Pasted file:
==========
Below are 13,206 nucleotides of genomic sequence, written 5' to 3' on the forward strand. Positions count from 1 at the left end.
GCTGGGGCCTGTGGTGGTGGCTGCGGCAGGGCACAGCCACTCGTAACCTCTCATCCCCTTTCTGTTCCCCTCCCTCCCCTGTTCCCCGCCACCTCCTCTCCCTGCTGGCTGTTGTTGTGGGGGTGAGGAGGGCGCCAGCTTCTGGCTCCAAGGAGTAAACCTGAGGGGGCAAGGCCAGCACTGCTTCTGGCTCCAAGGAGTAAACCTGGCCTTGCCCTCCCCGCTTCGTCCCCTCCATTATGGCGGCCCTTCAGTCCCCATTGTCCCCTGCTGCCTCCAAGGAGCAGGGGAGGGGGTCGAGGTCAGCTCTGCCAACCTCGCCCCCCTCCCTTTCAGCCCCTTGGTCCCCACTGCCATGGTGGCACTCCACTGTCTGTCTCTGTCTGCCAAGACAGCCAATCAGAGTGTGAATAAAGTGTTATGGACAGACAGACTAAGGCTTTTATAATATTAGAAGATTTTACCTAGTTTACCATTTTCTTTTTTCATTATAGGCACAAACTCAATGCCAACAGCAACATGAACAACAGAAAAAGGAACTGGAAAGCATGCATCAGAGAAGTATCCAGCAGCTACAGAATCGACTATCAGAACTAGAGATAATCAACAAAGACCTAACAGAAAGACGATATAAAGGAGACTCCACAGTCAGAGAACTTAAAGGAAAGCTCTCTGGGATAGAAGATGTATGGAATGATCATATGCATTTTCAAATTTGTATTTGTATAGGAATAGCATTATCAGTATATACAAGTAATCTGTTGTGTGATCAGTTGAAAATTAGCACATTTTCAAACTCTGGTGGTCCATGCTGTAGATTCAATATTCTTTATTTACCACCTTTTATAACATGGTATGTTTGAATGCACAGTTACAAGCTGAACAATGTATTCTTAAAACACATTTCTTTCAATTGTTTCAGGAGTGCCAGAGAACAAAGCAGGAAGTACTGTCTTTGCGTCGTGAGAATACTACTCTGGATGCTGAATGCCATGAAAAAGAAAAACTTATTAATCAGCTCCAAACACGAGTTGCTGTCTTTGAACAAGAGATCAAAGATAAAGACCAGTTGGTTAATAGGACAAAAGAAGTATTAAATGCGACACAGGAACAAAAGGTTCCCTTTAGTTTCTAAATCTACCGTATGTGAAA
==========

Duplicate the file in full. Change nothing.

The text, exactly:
Below are 13,206 nucleotides of genomic sequence, written 5' to 3' on the forward strand. Positions count from 1 at the left end.
GCTGGGGCCTGTGGTGGTGGCTGCGGCAGGGCACAGCCACTCGTAACCTCTCATCCCCTTTCTGTTCCCCTCCCTCCCCTGTTCCCCGCCACCTCCTCTCCCTGCTGGCTGTTGTTGTGGGGGTGAGGAGGGCGCCAGCTTCTGGCTCCAAGGAGTAAACCTGAGGGGGCAAGGCCAGCACTGCTTCTGGCTCCAAGGAGTAAACCTGGCCTTGCCCTCCCCGCTTCGTCCCCTCCATTATGGCGGCCCTTCAGTCCCCATTGTCCCCTGCTGCCTCCAAGGAGCAGGGGAGGGGGTCGAGGTCAGCTCTGCCAACCTCGCCCCCCTCCCTTTCAGCCCCTTGGTCCCCACTGCCATGGTGGCACTCCACTGTCTGTCTCTGTCTGCCAAGACAGCCAATCAGAGTGTGAATAAAGTGTTATGGACAGACAGACTAAGGCTTTTATAATATTAGAAGATTTTACCTAGTTTACCATTTTCTTTTTTCATTATAGGCACAAACTCAATGCCAACAGCAACATGAACAACAGAAAAAGGAACTGGAAAGCATGCATCAGAGAAGTATCCAGCAGCTACAGAATCGACTATCAGAACTAGAGATAATCAACAAAGACCTAACAGAAAGACGATATAAAGGAGACTCCACAGTCAGAGAACTTAAAGGAAAGCTCTCTGGGATAGAAGATGTATGGAATGATCATATGCATTTTCAAATTTGTATTTGTATAGGAATAGCATTATCAGTATATACAAGTAATCTGTTGTGTGATCAGTTGAAAATTAGCACATTTTCAAACTCTGGTGGTCCATGCTGTAGATTCAATATTCTTTATTTACCACCTTTTATAACATGGTATGTTTGAATGCACAGTTACAAGCTGAACAATGTATTCTTAAAACACATTTCTTTCAATTGTTTCAGGAGTGCCAGAGAACAAAGCAGGAAGTACTGTCTTTGCGTCGTGAGAATACTACTCTGGATGCTGAATGCCATGAAAAAGAAAAACTTATTAATCAGCTCCAAACACGAGTTGCTGTCTTTGAACAAGAGATCAAAGATAAAGACCAGTTGGTTAATAGGACAAAAGAAGTATTAAATGCGACACAGGAACAAAAGGTTCCCTTTAGTTTCTAAATCTACCGTATGTGAAA